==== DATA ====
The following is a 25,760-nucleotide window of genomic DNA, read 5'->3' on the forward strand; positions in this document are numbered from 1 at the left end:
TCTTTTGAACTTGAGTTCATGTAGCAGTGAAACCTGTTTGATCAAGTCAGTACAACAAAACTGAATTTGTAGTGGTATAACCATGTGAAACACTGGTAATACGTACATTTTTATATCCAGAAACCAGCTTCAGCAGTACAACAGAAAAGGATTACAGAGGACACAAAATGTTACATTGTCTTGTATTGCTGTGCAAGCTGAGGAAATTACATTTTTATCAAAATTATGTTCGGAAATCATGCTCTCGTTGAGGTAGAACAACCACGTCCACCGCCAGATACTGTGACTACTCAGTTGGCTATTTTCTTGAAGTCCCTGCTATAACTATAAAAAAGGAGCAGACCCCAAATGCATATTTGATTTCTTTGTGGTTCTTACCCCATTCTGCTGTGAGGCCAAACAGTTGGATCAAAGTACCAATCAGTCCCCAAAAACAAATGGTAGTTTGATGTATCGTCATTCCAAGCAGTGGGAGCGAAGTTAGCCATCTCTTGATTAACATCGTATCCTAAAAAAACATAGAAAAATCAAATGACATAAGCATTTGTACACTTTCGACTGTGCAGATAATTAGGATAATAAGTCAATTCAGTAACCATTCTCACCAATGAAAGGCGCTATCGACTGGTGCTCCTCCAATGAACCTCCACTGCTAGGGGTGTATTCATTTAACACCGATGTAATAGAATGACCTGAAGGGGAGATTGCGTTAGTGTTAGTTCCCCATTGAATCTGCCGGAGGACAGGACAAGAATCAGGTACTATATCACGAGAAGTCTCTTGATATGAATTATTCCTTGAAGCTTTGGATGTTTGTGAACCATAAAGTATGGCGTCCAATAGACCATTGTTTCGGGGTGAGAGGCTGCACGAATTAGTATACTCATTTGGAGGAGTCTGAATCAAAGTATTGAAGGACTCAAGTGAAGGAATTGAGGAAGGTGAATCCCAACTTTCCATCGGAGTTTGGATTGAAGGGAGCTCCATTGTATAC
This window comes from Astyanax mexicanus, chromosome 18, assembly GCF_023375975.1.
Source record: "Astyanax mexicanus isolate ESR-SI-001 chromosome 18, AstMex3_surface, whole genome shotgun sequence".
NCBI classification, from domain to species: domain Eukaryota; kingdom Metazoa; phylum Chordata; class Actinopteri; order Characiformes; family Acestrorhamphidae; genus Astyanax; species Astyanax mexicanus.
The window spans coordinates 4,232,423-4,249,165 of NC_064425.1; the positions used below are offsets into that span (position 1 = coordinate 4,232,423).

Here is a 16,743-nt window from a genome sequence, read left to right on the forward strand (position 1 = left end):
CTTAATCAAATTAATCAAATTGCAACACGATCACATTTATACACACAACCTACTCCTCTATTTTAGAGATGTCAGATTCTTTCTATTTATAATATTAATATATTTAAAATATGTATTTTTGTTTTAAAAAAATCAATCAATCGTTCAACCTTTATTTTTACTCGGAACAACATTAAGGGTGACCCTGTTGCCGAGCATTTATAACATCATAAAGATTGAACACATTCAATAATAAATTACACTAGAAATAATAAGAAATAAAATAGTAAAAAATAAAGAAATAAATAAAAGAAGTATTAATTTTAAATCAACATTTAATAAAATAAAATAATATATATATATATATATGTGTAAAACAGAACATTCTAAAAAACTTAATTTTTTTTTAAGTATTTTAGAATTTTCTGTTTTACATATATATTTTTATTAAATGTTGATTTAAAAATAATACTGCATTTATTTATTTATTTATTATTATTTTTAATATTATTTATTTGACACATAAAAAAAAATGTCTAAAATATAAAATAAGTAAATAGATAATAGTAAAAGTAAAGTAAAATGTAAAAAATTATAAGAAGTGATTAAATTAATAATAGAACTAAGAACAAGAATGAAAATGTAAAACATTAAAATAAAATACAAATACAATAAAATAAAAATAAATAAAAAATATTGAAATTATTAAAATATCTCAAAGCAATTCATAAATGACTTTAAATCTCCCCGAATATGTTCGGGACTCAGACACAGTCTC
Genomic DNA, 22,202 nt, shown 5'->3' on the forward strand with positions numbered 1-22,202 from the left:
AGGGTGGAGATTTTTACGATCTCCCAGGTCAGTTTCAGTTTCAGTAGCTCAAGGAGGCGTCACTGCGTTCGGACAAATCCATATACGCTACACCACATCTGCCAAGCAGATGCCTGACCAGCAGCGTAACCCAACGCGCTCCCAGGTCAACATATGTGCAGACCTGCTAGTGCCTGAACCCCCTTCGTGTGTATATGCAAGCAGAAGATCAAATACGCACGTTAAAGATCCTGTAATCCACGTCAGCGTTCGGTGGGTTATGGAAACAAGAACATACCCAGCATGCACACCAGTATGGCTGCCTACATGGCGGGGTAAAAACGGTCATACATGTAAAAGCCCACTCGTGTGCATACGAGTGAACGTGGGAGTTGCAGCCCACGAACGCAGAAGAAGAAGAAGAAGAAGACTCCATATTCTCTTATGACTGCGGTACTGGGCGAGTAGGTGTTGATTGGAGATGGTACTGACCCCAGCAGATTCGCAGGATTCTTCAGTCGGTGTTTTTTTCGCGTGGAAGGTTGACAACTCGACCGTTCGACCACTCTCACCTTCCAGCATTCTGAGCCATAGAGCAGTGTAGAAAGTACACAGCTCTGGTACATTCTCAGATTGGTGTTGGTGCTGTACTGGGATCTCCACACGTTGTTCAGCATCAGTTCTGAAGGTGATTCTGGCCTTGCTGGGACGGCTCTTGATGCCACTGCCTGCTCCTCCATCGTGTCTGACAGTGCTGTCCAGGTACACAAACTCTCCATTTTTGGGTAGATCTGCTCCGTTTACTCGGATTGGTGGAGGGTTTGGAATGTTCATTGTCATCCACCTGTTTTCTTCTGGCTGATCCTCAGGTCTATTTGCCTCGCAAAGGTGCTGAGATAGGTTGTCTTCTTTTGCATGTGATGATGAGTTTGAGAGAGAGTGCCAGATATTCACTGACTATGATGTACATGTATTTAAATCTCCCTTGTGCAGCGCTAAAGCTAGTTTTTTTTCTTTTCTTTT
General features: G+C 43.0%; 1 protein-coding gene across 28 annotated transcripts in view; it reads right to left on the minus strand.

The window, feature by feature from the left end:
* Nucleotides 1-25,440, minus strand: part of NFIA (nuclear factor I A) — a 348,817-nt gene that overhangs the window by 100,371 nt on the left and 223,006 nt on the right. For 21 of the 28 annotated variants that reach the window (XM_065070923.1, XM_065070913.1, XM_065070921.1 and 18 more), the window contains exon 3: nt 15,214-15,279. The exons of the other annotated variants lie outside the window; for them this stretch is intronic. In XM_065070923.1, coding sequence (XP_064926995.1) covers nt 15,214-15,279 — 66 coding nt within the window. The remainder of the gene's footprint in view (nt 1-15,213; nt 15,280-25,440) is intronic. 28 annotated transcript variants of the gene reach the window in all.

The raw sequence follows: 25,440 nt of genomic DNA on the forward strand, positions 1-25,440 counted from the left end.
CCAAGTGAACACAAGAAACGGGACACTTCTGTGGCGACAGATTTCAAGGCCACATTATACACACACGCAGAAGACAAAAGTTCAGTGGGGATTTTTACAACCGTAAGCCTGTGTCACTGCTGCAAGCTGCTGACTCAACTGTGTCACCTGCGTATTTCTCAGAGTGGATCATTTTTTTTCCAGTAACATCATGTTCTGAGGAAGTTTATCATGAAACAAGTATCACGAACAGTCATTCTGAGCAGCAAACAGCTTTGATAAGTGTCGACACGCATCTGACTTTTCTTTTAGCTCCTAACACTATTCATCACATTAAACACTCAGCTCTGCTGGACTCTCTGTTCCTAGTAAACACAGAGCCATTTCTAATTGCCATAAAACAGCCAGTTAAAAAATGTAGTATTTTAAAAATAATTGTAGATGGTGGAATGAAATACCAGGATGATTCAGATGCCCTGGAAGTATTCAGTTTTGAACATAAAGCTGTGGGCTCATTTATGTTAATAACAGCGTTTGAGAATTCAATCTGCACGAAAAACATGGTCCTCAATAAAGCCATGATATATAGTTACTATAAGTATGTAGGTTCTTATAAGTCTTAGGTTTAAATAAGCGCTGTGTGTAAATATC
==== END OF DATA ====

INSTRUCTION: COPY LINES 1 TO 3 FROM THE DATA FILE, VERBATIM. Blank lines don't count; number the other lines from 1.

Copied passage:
The following is a 25,760-nucleotide window of genomic DNA, read 5'->3' on the forward strand; positions in this document are numbered from 1 at the left end:
TCTTTTGAACTTGAGTTCATGTAGCAGTGAAACCTGTTTGATCAAGTCAGTACAACAAAACTGAATTTGTAGTGGTATAACCATGTGAAACACTGGTAATACGTACATTTTTATATCCAGAAACCAGCTTCAGCAGTACAACAGAAAAGGATTACAGAGGACACAAAATGTTACATTGTCTTGTATTGCTGTGCAAGCTGAGGAAATTACATTTTTATCAAAATTATGTTCGGAAATCATGCTCTCGTTGAGGTAGAACAACCACGTCCACCGCCAGATACTGTGACTACTCAGTTGGCTATTTTCTTGAAGTCCCTGCTATAACTATAAAAAAGGAGCAGACCCCAAATGCATATTTGATTTCTTTGTGGTTCTTACCCCATTCTGCTGTGAGGCCAAACAGTTGGATCAAAGTACCAATCAGTCCCCAAAAACAAATGGTAGTTTGATGTATCGTCATTCCAAGCAGTGGGAGCGAAGTTAGCCATCTCTTGATTAACATCGTATCCTAAAAAAACATAGAAAAATCAAATGACATAAGCATTTGTACACTTTCGACTGTGCAGATAATTAGGATAATAAGTCAATTCAGTAACCATTCTCACCAATGAAAGGCGCTATCGACTGGTGCTCCTCCAATGAACCTCCACTGCTAGGGGTGTATTCATTTAACACCGATGTAATAGAATGACCTGAAGGGGAGATTGCGTTAGTGTTAGTTCCCCATTGAATCTGCCGGAGGACAGGACAAGAATCAGGTACTATATCACGAGAAGTCTCTTGATATGAATTATTCCTTGAAGCTTTGGATGTTTGTGAACCATAAAGTATGGCGTCCAATAGACCATTGTTTCGGGGTGAGAGGCTGCACGAATTAGTATACTCATTTGGAGGAGTCTGAATCAAAGTATTGAAGGACTCAAGTGAAGGAATTGAGGAAGGTGAATCCCAACTTTCCATCGGAGTTTGGATTGAAGGGAGCTCCATTGTATAC
This window comes from Astyanax mexicanus, chromosome 18, assembly GCF_023375975.1.